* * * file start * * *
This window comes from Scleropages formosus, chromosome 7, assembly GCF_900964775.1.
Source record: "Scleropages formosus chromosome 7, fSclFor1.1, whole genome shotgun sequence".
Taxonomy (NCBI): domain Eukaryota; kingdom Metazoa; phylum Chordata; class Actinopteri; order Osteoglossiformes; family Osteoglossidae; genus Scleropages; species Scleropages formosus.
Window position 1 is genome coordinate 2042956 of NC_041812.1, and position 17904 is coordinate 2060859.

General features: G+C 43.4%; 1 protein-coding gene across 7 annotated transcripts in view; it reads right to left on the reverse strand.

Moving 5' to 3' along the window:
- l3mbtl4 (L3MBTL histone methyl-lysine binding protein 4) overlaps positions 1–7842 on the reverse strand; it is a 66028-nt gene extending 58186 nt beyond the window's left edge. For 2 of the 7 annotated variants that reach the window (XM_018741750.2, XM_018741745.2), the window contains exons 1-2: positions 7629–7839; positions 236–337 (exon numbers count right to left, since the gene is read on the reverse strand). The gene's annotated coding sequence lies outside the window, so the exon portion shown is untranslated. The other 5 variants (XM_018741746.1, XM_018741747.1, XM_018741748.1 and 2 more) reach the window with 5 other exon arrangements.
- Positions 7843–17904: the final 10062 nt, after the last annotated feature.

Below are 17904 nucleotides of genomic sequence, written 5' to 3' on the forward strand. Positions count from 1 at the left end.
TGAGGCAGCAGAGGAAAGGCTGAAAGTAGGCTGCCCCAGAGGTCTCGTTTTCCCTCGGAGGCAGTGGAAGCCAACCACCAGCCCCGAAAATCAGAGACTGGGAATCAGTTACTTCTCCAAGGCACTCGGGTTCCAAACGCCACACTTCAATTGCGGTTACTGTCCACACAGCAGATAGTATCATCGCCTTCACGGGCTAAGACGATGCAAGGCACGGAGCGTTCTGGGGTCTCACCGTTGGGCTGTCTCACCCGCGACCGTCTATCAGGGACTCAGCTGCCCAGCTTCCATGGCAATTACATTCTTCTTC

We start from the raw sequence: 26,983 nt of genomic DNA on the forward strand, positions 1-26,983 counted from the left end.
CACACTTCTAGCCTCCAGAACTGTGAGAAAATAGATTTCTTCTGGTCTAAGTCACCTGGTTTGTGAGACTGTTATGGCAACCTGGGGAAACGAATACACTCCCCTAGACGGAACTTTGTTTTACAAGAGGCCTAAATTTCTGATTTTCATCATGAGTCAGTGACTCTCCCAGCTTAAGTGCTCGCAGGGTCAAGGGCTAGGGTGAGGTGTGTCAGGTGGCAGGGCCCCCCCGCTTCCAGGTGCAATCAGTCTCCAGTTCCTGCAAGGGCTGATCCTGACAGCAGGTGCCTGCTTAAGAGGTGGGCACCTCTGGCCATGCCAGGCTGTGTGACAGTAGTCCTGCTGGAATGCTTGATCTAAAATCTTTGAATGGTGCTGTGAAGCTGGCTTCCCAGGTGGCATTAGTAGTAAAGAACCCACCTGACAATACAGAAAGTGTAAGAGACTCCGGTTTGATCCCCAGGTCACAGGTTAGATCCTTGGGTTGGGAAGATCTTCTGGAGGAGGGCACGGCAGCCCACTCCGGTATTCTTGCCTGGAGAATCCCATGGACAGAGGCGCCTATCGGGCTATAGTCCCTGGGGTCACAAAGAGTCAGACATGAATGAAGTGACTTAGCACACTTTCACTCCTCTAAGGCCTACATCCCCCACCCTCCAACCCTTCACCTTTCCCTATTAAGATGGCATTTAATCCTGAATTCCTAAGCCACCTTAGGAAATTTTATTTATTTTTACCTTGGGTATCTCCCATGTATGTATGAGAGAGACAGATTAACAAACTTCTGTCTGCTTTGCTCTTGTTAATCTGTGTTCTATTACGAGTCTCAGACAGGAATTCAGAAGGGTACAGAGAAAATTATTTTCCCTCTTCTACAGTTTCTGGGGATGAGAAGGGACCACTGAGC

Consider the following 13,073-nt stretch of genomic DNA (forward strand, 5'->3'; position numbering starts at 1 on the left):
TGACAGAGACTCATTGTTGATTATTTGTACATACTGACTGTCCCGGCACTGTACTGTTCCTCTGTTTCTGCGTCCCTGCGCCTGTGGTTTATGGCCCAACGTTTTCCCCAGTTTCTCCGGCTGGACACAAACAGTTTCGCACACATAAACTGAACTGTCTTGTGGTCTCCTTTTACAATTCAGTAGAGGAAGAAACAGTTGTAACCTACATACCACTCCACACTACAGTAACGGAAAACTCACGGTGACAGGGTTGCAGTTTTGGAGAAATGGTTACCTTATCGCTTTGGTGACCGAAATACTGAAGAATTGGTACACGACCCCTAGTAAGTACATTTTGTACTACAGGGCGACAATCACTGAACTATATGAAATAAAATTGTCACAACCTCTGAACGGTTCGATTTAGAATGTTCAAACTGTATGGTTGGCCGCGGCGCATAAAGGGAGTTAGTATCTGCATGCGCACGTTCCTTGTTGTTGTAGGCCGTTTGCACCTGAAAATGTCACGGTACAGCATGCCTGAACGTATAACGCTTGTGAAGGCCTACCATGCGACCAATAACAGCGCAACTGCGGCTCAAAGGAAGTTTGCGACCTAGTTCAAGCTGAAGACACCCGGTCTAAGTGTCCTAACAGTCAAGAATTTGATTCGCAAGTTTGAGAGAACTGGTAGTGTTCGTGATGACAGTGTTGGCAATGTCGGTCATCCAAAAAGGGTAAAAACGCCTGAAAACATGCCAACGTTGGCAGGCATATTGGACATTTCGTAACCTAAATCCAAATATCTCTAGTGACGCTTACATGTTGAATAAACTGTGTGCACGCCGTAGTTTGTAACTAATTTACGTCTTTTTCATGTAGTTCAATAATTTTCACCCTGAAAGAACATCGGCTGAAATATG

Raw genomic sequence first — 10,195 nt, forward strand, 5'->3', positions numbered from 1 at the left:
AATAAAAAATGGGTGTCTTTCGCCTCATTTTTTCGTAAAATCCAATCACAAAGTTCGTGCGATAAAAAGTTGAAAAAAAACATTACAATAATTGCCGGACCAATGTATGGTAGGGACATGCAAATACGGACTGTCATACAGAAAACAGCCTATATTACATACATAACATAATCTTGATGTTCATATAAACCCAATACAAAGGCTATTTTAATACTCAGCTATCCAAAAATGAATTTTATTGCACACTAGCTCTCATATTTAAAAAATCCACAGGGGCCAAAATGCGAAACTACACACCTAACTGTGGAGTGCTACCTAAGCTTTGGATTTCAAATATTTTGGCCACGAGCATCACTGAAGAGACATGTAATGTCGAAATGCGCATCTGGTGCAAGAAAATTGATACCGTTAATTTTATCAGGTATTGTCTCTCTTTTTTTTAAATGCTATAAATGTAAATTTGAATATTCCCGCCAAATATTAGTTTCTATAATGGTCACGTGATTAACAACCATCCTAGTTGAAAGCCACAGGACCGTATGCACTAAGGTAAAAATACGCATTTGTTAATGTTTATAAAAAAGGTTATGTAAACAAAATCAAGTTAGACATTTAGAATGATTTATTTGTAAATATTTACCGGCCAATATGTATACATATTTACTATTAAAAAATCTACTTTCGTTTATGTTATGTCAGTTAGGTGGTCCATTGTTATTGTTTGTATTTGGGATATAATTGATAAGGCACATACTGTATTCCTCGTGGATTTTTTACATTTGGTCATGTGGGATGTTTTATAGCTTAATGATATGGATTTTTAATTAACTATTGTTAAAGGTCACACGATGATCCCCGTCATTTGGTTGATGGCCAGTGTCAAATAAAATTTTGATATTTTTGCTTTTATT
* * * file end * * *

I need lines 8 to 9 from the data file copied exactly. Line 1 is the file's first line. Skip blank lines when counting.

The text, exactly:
- Positions 7843–17904: the final 10062 nt, after the last annotated feature.

Below are 17904 nucleotides of genomic sequence, written 5' to 3' on the forward strand. Positions count from 1 at the left end.